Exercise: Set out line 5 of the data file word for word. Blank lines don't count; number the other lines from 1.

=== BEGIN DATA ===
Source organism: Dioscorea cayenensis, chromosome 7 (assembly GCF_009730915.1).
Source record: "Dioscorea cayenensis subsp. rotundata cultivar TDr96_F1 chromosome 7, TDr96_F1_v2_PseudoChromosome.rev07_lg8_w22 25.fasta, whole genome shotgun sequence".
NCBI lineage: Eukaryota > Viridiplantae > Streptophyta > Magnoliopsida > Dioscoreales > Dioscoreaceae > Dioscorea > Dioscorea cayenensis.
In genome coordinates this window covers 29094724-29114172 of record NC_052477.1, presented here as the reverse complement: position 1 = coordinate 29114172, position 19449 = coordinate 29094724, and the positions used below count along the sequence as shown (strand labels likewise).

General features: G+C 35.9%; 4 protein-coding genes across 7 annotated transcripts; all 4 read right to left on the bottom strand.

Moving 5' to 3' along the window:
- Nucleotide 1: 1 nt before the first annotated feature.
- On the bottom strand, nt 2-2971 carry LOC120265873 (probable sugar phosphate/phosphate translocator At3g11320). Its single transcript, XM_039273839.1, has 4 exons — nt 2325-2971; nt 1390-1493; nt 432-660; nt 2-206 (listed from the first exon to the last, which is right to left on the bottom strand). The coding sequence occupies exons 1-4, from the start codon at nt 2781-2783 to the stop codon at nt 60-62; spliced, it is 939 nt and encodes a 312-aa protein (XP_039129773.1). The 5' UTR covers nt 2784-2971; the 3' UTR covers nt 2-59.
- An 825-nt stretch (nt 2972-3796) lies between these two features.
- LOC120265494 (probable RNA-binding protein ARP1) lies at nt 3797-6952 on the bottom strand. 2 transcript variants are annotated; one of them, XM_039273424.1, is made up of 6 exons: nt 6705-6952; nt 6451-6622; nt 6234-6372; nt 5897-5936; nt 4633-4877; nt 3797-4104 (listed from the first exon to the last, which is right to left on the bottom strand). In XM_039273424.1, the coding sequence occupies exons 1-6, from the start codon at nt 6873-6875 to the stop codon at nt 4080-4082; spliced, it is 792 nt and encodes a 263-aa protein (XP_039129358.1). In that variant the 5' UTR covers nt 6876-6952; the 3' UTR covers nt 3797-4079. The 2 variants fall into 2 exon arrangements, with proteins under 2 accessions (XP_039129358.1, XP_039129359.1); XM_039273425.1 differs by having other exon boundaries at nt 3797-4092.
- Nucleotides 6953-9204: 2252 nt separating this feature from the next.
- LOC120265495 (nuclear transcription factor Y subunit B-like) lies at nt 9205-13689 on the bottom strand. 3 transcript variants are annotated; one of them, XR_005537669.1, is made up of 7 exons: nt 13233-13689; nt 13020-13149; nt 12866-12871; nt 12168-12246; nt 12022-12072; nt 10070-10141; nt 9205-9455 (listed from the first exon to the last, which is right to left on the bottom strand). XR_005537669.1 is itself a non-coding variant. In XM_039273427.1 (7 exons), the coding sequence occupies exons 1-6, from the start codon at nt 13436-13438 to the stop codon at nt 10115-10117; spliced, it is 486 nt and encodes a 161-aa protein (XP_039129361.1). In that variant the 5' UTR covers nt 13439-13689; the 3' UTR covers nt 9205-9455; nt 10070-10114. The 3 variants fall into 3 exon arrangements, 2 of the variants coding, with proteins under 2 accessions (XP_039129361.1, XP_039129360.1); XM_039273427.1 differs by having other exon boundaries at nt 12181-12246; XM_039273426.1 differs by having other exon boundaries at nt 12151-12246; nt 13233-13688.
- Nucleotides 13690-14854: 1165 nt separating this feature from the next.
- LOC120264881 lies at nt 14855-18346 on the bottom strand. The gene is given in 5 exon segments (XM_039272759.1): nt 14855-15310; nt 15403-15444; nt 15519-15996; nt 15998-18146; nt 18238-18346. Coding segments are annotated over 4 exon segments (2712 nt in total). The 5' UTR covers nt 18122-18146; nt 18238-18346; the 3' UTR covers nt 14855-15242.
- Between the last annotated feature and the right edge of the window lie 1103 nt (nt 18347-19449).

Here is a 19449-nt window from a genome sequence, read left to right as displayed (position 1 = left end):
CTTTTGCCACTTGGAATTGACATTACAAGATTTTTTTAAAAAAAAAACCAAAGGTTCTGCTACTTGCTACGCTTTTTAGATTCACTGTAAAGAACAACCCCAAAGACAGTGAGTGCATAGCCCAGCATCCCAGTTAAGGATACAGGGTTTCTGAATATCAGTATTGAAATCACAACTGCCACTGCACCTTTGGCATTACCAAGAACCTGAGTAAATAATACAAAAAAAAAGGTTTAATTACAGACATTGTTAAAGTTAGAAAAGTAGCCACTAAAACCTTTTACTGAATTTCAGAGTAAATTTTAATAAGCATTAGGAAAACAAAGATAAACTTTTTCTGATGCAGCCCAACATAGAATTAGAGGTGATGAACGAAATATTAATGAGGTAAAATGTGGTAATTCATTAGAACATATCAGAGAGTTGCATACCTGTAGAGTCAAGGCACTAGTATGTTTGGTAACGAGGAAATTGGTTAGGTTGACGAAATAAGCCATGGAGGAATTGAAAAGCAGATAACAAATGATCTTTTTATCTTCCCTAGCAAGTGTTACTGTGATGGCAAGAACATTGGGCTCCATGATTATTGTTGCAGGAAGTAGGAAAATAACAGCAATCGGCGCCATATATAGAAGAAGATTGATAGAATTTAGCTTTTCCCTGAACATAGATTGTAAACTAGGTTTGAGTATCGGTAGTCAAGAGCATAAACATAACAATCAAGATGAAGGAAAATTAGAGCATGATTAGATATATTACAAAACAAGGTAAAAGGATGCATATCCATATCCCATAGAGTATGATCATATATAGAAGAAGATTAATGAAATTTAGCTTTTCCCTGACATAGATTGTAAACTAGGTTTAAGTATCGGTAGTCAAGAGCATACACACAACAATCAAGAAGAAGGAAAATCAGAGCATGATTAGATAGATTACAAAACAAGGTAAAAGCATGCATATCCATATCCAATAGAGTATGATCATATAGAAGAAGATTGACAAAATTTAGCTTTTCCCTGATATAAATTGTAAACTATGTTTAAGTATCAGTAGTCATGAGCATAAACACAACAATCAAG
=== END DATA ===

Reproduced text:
General features: G+C 35.9%; 4 protein-coding genes across 7 annotated transcripts; all 4 read right to left on the bottom strand.